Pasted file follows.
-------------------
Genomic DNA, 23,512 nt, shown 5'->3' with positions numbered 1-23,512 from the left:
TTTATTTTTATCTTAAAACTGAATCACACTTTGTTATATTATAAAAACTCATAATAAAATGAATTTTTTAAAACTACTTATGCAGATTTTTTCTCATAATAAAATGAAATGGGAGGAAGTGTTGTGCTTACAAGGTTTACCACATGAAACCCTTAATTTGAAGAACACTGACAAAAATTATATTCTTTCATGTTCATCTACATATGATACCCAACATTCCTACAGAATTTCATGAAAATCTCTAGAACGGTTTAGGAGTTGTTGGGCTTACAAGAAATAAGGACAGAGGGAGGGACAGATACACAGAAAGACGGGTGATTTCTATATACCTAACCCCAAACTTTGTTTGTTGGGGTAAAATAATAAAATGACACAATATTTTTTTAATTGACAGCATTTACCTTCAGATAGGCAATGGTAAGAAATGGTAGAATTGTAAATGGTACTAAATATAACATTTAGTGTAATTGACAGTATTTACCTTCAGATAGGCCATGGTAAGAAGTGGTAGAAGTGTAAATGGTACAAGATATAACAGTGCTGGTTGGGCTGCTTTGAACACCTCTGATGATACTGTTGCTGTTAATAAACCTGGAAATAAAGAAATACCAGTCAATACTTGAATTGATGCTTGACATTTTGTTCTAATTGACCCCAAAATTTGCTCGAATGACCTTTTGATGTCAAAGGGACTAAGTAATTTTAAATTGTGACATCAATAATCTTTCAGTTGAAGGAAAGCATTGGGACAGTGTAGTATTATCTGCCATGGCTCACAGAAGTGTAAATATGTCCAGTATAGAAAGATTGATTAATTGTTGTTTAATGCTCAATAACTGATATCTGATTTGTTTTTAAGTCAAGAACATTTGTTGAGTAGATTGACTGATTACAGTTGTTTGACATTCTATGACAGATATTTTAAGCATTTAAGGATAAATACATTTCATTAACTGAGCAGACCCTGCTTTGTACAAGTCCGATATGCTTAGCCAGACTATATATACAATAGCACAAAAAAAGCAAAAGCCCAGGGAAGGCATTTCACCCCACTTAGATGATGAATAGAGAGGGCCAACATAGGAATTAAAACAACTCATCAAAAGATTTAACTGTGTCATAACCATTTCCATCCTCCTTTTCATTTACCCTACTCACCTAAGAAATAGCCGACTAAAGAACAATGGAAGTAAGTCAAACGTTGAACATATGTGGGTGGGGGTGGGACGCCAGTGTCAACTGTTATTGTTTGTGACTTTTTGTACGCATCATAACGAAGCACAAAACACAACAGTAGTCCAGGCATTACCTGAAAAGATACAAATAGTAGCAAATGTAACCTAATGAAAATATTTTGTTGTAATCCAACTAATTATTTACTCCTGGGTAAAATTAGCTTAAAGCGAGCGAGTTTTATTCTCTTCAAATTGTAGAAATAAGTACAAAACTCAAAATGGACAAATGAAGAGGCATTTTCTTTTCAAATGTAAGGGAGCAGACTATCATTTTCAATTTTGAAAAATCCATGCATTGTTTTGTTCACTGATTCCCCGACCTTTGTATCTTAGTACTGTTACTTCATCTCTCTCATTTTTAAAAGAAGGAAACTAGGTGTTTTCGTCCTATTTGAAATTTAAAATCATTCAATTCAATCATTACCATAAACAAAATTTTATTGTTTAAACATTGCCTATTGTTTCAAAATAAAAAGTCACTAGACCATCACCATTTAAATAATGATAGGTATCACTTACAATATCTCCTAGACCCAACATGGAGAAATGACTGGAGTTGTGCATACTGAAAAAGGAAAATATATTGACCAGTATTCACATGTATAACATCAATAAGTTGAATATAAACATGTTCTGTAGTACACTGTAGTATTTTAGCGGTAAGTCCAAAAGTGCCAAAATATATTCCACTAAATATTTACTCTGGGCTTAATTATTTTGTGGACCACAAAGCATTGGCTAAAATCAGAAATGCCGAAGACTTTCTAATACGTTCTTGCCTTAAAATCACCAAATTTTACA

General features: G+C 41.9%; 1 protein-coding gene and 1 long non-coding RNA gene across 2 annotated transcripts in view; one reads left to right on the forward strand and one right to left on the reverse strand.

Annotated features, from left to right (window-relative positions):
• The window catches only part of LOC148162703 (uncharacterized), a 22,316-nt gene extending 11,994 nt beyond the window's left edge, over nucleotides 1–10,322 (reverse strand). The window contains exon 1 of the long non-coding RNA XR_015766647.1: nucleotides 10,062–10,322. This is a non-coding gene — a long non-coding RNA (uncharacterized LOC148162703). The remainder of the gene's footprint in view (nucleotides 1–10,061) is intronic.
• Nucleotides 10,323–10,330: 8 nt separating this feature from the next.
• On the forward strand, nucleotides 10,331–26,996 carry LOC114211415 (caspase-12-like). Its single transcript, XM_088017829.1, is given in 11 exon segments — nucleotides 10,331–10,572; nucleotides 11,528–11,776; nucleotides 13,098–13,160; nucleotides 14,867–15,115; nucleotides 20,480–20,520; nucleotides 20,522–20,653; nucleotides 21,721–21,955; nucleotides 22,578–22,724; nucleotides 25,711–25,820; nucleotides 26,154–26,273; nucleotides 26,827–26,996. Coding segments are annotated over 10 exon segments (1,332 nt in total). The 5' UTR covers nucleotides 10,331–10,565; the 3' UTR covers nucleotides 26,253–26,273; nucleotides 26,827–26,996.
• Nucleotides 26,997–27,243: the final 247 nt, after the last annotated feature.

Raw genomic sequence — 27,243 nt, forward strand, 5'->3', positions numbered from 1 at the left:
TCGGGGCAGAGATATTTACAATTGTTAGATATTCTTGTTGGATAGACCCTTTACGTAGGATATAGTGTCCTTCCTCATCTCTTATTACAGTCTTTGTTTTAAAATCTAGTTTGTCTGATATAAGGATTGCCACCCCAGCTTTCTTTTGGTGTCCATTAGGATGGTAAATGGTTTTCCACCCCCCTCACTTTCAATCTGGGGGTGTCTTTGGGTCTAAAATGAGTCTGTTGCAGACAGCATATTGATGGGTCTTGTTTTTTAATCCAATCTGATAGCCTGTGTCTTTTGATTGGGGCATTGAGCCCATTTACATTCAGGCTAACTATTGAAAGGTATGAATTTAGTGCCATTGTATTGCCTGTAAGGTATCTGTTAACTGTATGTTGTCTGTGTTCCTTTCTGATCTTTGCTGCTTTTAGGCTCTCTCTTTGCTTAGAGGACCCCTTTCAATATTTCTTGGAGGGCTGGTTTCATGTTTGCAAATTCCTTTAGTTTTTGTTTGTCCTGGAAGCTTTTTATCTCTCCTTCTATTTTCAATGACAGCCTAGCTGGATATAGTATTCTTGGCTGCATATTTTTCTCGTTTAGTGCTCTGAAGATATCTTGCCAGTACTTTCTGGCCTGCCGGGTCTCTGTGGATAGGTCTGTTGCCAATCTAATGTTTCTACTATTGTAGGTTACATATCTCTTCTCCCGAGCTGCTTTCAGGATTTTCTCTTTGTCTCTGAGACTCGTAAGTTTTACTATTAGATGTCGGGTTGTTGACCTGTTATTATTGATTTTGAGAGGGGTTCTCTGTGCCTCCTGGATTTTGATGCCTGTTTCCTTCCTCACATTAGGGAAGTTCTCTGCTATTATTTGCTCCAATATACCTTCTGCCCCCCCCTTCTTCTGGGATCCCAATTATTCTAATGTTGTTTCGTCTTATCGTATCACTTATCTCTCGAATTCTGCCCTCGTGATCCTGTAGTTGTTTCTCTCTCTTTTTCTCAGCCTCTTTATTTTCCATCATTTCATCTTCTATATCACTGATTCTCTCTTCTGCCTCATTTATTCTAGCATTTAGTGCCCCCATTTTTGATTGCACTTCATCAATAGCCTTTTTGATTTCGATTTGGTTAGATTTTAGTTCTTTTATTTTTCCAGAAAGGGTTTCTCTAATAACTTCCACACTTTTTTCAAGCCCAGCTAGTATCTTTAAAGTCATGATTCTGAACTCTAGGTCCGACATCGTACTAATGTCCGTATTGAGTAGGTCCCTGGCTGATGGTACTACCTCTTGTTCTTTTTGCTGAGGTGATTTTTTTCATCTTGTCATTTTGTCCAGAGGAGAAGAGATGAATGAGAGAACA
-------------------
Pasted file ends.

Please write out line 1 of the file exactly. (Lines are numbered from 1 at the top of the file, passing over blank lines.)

Genomic DNA, 23,512 nt, shown 5'->3' with positions numbered 1-23,512 from the left: